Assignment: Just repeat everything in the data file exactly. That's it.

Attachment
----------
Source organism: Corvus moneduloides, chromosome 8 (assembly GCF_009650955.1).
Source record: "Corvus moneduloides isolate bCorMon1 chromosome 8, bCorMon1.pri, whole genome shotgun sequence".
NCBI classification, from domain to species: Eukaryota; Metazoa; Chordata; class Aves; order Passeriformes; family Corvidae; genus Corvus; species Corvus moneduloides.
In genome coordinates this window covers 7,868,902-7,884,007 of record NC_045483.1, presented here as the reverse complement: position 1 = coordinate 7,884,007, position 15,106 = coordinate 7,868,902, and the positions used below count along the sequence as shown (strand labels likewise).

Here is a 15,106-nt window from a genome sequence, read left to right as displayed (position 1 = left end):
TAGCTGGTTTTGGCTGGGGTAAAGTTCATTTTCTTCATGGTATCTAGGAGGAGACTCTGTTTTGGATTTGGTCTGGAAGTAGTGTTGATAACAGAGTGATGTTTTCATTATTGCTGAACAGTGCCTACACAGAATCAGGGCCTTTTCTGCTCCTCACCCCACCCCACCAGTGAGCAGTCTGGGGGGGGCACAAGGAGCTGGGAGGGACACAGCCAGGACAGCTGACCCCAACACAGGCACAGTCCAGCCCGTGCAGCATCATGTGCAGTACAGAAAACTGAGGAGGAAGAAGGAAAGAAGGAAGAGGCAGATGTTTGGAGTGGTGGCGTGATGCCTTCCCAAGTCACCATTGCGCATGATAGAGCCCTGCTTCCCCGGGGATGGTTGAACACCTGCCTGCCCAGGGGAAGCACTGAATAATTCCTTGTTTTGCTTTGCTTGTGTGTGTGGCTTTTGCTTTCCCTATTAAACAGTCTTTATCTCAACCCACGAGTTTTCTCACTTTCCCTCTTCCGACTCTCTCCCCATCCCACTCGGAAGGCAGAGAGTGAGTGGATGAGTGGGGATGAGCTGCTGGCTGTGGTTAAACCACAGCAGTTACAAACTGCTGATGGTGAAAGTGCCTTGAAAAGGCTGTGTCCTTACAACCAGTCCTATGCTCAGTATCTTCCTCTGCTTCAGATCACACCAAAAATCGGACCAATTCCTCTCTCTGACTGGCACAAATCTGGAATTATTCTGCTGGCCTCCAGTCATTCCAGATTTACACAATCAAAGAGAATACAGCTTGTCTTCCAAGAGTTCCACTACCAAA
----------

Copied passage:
Source organism: Corvus moneduloides, chromosome 8 (assembly GCF_009650955.1).
Source record: "Corvus moneduloides isolate bCorMon1 chromosome 8, bCorMon1.pri, whole genome shotgun sequence".
NCBI classification, from domain to species: Eukaryota; Metazoa; Chordata; class Aves; order Passeriformes; family Corvidae; genus Corvus; species Corvus moneduloides.
In genome coordinates this window covers 7,868,902-7,884,007 of record NC_045483.1, presented here as the reverse complement: position 1 = coordinate 7,884,007, position 15,106 = coordinate 7,868,902, and the positions used below count along the sequence as shown (strand labels likewise).

Here is a 15,106-nt window from a genome sequence, read left to right as displayed (position 1 = left end):
TAGCTGGTTTTGGCTGGGGTAAAGTTCATTTTCTTCATGGTATCTAGGAGGAGACTCTGTTTTGGATTTGGTCTGGAAGTAGTGTTGATAACAGAGTGATGTTTTCATTATTGCTGAACAGTGCCTACACAGAATCAGGGCCTTTTCTGCTCCTCACCCCACCCCACCAGTGAGCAGTCTGGGGGGGGCACAAGGAGCTGGGAGGGACACAGCCAGGACAGCTGACCCCAACACAGGCACAGTCCAGCCCGTGCAGCATCATGTGCAGTACAGAAAACTGAGGAGGAAGAAGGAAAGAAGGAAGAGGCAGATGTTTGGAGTGGTGGCGTGATGCCTTCCCAAGTCACCATTGCGCATGATAGAGCCCTGCTTCCCCGGGGATGGTTGAACACCTGCCTGCCCAGGGGAAGCACTGAATAATTCCTTGTTTTGCTTTGCTTGTGTGTGTGGCTTTTGCTTTCCCTATTAAACAGTCTTTATCTCAACCCACGAGTTTTCTCACTTTCCCTCTTCCGACTCTCTCCCCATCCCACTCGGAAGGCAGAGAGTGAGTGGATGAGTGGGGATGAGCTGCTGGCTGTGGTTAAACCACAGCAGTTACAAACTGCTGATGGTGAAAGTGCCTTGAAAAGGCTGTGTCCTTACAACCAGTCCTATGCTCAGTATCTTCCTCTGCTTCAGATCACACCAAAAATCGGACCAATTCCTCTCTCTGACTGGCACAAATCTGGAATTATTCTGCTGGCCTCCAGTCATTCCAGATTTACACAATCAAAGAGAATACAGCTTGTCTTCCAAGAGTTCCACTACCAAA